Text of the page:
One sound investing strategy is to buy shares of troubled companies that are trading on the cheap with the goal of selling them at a later date when their fortunes have turned around. However, the key to making this strategy work is to buy companies that are temporarily going through tough times, otherwise, you risk owning a value trap.
With that in mind, we asked a team of investors to share a company that is currently trading on the cheap. Read on to see what they had to say about Carrols Restaurant Group (NASDAQ:TAST), GameStop (NYSE:GME), and TEVA Pharmaceuticals (NYSE:TEVA).
A burger better for your portfolio
Rich Duprey (Carrols Restaurant Group): The largest franchisee of Burger King restaurants in the U.S. looks like a tasty stock for investors looking for deeply discounted companies. Carrols Restaurant Group operates almost 800 restaurants that are expected to generate over $1 billion in revenues in 2017. While its second-quarter earnings report showed sales jumped 16% as it added 170 new restaurants to the mix, comparable-store sales were also up 4.6% as traffic rose 1.3%.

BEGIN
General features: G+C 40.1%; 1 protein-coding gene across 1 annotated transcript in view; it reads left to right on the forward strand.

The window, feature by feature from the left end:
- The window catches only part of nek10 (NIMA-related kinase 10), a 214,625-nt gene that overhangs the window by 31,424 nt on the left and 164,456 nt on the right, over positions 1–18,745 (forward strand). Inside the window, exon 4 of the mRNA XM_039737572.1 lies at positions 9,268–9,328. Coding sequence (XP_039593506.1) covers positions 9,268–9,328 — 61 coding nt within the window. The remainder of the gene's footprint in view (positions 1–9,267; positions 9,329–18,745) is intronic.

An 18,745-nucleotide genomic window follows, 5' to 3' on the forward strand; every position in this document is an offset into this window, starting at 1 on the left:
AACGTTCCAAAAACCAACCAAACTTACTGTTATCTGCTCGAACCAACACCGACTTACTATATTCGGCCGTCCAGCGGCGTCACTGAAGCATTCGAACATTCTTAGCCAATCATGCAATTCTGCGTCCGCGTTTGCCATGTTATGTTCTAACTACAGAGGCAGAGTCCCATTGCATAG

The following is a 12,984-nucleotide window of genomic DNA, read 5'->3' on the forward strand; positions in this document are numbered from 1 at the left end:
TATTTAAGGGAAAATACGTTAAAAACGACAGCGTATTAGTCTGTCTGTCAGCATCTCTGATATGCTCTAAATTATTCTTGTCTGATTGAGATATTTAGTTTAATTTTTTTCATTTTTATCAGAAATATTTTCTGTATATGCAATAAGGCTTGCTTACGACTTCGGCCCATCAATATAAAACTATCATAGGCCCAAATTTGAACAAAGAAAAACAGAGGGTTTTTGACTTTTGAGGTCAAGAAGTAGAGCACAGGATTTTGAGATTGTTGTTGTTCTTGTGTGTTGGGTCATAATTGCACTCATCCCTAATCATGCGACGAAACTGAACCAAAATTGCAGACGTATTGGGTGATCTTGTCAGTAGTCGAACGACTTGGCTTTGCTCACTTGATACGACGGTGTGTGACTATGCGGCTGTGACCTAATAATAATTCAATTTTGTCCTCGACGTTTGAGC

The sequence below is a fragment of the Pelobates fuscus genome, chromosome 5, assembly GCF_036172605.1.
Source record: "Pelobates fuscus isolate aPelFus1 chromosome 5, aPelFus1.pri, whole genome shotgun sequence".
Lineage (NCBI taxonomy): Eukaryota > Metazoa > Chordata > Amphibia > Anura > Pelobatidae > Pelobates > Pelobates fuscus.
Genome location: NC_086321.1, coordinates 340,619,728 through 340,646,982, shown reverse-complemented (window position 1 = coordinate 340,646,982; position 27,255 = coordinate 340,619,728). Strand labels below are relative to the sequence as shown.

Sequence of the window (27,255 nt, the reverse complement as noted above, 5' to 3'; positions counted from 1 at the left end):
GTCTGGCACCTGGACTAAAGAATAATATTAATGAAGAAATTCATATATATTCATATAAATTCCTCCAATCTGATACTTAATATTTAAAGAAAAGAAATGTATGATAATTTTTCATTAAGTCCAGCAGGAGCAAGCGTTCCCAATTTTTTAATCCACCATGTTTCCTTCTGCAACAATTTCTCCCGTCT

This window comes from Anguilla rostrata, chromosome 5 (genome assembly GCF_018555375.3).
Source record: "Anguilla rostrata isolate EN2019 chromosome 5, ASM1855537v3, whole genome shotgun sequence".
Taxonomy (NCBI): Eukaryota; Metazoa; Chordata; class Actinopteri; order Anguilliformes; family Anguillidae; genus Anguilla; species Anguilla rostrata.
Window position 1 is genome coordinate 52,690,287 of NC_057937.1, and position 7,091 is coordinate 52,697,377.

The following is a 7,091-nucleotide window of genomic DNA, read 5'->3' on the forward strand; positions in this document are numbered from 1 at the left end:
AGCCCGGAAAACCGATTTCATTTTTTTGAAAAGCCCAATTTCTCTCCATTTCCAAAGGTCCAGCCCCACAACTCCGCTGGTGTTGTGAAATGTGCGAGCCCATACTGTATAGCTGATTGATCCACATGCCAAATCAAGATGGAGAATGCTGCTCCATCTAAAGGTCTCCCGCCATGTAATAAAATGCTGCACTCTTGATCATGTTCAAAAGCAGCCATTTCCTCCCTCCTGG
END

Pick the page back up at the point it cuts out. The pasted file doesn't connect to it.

McDonald's also posted higher traffic in the quarter as diners seem to be returning to the quick-serve format after having dined at fast-casual, better-burger chains for a few years. Now the likes of Shake Shack and The Habit are struggling to get repeat customers.
Still, Burger King's performance has been more consistent than either McDonald's or Wendy's, with the former previously reporting higher traffic early on only to see it turn negative later in the year. McDonald's has posted four straight years of lower customer counts.